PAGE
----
MAML and GMLDMIN @ Seminary
September of 2007 I started grad school at George Fox Evangelical Seminary. I started out part time to test the waters and see if I could handle going to school with four kids still at home. I took what George Fox calls hybrid classes, where weekly class work is performed in an online environment with an all day Friday/Saturday classroom intensive scheduled sometime during the semester. I thoroughly enjoyed learning the hybrid way, but was planning to enter the traditional MDiv program taking up to 10 credit hours of classes offered in one day, commuting on the train down to Portland from Seattle on Sunday evenings, taking classes all day Mondays, and returning home Tuesdays. While I was testing the waters I heard about another degree program that was based on the hybrid model of learning with the added element of learning with a cohort.
I have found this hybrid learning cohort model to be a fantastic way for me to learn. I am almost done with my first year of the Master of Arts in Ministry Leadership (MAML) program. I am still debating about whether I should pursue an MDiv, as they are offering an MDiv completion option at the end of the program, or I could pick up the extra classes as I go along. The biggest difference between the MAML and an MDiv are the languages – no Greek or Hebrew classes are required for the MAML, and a few extra Pastoral Studies classes.
My big debate is over whether I will want to go on and pursue a doctoral degree. If I plan to pursue further studies, I will need the MDiv. George Fox is offering a new Leadership in Emerging Culture Doctor of Ministry (DMin) program, which if you pronounce the acronym just right it sounds like you might be pursuing a devilish degree. Leonard Sweet has been the lead mentor for the Leadership in Emerging Culture DMin program (now called Semiotics and Future Studies track) for seven or eight years now, but they are adding new tracks – the most recent of which is a Global Missional Leadership track led by Jason Clark.
I have also heard rumor of another track that may be offered in the future led by Dan Kimball. So, by the time I finish my Master’s degree, there will possibly be three Leadership in Emerging Culture DMin tracks for me to choose from.
Why, you may ask, would I want to get a doctoral degree? What use is all this education? And you may ask the most common question I get asked, what do I plan to do with my degree? These are all questions that are swimming around in my head day after day, week after week (especially those weeks when my class work is especially challenging) and year after year. What am I planning to do with my degree? Honestly, I don’t know. When I was an undergrad I planned to be a missionary to China so I got a degree in Communication and took electives in Chinese Culture and Asian History. Well, I never made it China, at least not long term. I’ve been to visit twice. I’ve learned that plans change and life happens and God leads in mysterious ways.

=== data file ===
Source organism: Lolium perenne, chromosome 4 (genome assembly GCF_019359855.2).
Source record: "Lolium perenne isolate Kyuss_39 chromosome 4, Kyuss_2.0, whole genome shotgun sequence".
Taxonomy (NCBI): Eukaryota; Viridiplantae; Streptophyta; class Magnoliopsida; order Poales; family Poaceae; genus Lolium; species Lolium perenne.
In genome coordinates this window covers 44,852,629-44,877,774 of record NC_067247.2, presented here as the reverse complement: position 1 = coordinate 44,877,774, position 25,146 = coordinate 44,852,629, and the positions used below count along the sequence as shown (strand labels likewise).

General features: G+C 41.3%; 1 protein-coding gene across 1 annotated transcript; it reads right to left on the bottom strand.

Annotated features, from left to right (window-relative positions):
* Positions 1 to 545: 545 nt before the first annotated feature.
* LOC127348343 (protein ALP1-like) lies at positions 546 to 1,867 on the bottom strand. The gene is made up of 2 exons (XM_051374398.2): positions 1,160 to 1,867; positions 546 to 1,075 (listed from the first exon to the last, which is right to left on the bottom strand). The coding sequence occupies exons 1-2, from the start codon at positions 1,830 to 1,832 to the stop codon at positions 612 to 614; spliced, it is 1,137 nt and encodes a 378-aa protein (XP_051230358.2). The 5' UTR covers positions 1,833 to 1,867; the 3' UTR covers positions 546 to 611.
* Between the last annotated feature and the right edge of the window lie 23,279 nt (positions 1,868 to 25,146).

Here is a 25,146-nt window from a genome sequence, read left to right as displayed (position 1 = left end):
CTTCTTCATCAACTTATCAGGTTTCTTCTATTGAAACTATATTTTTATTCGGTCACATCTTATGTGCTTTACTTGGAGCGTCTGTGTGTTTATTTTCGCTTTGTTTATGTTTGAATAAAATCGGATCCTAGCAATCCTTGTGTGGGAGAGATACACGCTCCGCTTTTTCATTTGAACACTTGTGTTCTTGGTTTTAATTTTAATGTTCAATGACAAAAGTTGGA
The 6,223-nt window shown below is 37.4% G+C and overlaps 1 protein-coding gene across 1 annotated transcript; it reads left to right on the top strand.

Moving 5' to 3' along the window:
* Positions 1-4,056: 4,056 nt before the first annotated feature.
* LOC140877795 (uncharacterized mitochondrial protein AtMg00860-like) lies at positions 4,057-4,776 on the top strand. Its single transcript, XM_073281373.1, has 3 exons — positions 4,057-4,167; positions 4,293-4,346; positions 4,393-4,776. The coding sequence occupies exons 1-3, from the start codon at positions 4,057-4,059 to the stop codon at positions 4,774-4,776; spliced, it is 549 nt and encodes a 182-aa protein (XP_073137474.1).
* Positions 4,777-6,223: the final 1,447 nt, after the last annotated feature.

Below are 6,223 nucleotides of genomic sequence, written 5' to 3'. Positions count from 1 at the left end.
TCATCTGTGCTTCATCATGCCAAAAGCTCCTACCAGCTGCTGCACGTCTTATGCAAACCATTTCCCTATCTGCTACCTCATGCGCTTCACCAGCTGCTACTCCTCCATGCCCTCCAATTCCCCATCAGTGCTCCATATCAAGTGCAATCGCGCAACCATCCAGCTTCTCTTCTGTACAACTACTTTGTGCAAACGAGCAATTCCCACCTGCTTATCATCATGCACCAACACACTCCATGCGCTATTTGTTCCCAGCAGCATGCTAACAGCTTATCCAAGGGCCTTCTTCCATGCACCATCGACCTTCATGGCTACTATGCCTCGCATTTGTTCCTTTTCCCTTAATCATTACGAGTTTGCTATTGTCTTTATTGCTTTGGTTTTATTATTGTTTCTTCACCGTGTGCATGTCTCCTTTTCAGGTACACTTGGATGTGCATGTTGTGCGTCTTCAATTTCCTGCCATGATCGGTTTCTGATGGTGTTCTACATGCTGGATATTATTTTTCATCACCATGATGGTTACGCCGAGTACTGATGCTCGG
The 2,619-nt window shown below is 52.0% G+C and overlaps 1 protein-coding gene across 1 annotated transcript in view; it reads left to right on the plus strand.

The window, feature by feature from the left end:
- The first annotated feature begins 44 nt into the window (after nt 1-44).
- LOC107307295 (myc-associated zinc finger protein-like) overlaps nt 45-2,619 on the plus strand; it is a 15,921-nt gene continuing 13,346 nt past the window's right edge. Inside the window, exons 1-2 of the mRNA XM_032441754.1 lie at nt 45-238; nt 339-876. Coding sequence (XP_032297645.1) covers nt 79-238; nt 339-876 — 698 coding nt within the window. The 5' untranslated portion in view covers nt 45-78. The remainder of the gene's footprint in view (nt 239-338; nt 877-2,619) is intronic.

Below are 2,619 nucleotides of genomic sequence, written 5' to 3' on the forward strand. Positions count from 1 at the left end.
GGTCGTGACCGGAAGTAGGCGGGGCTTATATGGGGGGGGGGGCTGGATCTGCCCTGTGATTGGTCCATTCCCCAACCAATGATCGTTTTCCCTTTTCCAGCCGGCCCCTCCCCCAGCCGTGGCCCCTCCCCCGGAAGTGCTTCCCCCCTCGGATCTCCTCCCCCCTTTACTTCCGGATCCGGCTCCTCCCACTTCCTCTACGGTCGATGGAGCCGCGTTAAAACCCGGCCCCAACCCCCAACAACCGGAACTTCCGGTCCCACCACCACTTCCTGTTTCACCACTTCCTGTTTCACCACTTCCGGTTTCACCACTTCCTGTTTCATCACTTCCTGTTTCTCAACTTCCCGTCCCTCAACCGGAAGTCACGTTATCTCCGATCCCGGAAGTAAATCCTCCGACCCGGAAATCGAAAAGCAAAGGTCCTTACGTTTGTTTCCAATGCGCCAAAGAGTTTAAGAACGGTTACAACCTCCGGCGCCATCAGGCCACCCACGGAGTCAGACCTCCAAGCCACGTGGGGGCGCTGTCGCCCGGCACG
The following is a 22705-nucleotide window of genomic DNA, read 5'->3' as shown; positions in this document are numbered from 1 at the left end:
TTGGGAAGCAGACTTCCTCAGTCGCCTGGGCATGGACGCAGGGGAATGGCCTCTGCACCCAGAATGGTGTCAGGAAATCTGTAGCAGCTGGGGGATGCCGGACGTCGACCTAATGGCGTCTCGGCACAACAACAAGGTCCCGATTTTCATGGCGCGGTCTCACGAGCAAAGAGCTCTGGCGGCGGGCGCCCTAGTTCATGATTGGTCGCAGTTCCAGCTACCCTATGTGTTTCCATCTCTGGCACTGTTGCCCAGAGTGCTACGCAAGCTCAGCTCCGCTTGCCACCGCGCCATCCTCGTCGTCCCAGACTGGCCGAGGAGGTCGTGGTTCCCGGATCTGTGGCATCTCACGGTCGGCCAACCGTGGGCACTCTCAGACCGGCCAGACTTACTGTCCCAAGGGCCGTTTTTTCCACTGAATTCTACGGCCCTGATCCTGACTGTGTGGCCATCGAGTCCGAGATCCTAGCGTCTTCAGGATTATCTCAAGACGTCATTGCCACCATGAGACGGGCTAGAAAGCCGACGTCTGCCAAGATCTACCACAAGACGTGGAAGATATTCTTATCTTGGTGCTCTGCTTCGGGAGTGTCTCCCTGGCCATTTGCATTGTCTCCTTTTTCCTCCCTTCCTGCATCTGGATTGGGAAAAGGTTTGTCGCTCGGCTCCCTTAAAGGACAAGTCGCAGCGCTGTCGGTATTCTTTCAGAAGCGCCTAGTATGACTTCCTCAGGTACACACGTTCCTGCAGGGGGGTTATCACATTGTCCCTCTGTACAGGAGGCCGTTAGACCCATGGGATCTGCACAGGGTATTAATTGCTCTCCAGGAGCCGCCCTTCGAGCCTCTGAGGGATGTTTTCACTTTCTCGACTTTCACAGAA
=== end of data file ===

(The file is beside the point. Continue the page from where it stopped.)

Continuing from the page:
One thing I do know, this time of learning and study is for a purpose, there is a reason I am in seminary. I do believe God has led me to this season of equipping for future work. One desire I have is to write theologically rich lyrics. I love to sing and worship God in song. I am concerned sometimes with the shallowness of some of our contemporary worship songs. This is a dream I hope to pursue someday to write songs and sing with other creative artists in my local faith community and inspire lifelong creativity in others.
I also hope to write a book or two. Actually, I have about four or five book ideas percolating in my mind right now. While I am working on my book ideas, I will also be working on getting some articles published in various publications. My graduate studies are helping me become a better writer.
Finally, I am considering church planting. A few years ago a couple of guys moved from Virginia to Kenmore to plant a church. After all, the Pacific NW is the most un-churched region in the nation. When they came to town, I was inspired to join their efforts. After about a year, the small group disbanded for a variety of reasons, but it was through that experience that I was awakened to the call to pursue graduate education for ministry.
The most awkward question I get in regards to my seminary education is the one with sexist undertones asking whether I plan to become a pastor. I can usually hear the sexism in the way they frame the question. I have purposefully avoided this “plan” for a variety of reasons. I was influenced as a young Christian in the tradition that women were not allowed to be pastors. I have since been influenced by other points of view on this topic. I am exploring this topic more recently as I have been asked to write about my experiences as a woman in ministry. I am currently taking a four week class at Shoreline Vineyard called Faith, Women, Justice and thinking more about this issue.
A few months ago I was asked to complete a questionnaire for a book Jim Henderson is writing with Pam Hogeweide on women in ministry. Honestly, I was reticent about this topic. I didn’t open the questionnaire until just recently. I didn’t know why I avoided the topic at first, but somehow I think I felt that if I opened the questionnaire and read the questions I would be opening a Pandora’s box of emotions I may not be ready to face. Well, I am opening that box now… Stay tuned.